[via WorldChanging] Science Magazine has an essay by Raghunath A. Mashelkar, director general of the Council of Scientific & Industrial Research (CSIR), a chain of 38 publicly funded industrial R&D institutions in India:
India can similarly become an innovation hub for global health. Its reputation as a low-cost manufacturer of high-quality generic drugs already is high. Now discovery, development, and delivery of new drugs to the poor is another area in which India is becoming stronger. By following alternative paths rather than beaten ones, India is aiming to develop drugs at prices that are more affordable to more of the world’s people. For instance, India is trying to build a golden triangle between traditional medicine, modern medicine, and modern science. By culling clues from traditional medical practices, researchers here are doing a sort of “reverse pharmacology,” which is showing great promise. Our recent program on developing a treatment for psoriasis through a reverse pharmacology path (presently in phase II human clinical trials) is expected to take 5 years and cost $5 million. If successful, the resulting treatment will be priced at $50, quite a step down from a new $20,000 antibody injection treatment developed by a western biopharmaceutical company! The opportunities that are unfolding are breathtaking.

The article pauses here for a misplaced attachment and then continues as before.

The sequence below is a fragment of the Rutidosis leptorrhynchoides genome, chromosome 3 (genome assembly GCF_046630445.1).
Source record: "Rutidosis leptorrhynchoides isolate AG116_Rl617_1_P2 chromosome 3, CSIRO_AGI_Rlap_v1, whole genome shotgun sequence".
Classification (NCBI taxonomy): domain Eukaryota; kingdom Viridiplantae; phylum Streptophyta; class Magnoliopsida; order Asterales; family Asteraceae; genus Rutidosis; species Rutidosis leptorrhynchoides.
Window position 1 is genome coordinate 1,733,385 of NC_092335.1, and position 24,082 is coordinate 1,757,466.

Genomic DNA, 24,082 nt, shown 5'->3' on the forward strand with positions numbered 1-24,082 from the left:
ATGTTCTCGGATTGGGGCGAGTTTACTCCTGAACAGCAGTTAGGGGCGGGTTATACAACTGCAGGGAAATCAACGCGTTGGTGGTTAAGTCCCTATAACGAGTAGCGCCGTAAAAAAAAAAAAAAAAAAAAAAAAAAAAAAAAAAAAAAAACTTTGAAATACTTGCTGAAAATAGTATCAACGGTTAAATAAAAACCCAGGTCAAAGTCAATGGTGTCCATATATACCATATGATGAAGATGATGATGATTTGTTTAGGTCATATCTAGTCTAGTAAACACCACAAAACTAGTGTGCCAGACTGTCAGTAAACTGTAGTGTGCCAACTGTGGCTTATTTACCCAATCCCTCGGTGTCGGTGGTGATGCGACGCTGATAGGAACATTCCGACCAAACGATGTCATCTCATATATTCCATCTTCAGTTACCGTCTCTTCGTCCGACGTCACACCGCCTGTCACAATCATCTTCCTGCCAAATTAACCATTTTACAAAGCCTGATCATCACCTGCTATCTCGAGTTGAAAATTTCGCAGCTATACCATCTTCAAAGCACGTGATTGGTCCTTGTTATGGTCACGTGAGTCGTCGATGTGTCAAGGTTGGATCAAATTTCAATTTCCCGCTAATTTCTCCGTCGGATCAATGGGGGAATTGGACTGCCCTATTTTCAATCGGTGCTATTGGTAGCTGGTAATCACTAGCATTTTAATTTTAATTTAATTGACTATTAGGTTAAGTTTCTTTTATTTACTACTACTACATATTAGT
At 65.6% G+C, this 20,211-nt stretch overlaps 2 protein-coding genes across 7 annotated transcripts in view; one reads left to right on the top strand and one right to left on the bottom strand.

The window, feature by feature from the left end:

As I see it from my perch in India’s science and technology leadership, if India plays its cards right, it can become by 2020 the world’s number-one knowledge production center, creating not only valuable private goods but also much needed public goods that will help the growing global population suffer less and live better.